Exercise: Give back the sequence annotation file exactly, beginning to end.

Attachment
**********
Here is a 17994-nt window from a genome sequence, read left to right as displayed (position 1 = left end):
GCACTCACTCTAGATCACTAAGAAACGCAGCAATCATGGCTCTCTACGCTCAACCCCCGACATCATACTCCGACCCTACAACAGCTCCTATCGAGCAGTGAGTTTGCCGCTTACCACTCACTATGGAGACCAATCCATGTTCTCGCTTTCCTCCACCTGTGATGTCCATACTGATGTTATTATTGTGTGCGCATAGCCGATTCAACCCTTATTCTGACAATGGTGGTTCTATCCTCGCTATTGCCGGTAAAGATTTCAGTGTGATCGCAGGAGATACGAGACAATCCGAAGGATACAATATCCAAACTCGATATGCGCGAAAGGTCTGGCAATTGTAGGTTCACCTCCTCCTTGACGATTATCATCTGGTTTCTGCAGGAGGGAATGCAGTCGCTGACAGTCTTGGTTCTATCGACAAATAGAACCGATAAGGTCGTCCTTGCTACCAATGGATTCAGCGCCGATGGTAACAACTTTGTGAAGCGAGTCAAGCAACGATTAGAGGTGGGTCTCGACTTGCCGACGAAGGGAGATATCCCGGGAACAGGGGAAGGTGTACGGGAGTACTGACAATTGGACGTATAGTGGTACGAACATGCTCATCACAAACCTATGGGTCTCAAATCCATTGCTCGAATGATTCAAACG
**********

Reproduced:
Here is a 17994-nt window from a genome sequence, read left to right as displayed (position 1 = left end):
GCACTCACTCTAGATCACTAAGAAACGCAGCAATCATGGCTCTCTACGCTCAACCCCCGACATCATACTCCGACCCTACAACAGCTCCTATCGAGCAGTGAGTTTGCCGCTTACCACTCACTATGGAGACCAATCCATGTTCTCGCTTTCCTCCACCTGTGATGTCCATACTGATGTTATTATTGTGTGCGCATAGCCGATTCAACCCTTATTCTGACAATGGTGGTTCTATCCTCGCTATTGCCGGTAAAGATTTCAGTGTGATCGCAGGAGATACGAGACAATCCGAAGGATACAATATCCAAACTCGATATGCGCGAAAGGTCTGGCAATTGTAGGTTCACCTCCTCCTTGACGATTATCATCTGGTTTCTGCAGGAGGGAATGCAGTCGCTGACAGTCTTGGTTCTATCGACAAATAGAACCGATAAGGTCGTCCTTGCTACCAATGGATTCAGCGCCGATGGTAACAACTTTGTGAAGCGAGTCAAGCAACGATTAGAGGTGGGTCTCGACTTGCCGACGAAGGGAGATATCCCGGGAACAGGGGAAGGTGTACGGGAGTACTGACAATTGGACGTATAGTGGTACGAACATGCTCATCACAAACCTATGGGTCTCAAATCCATTGCTCGAATGATTCAAACG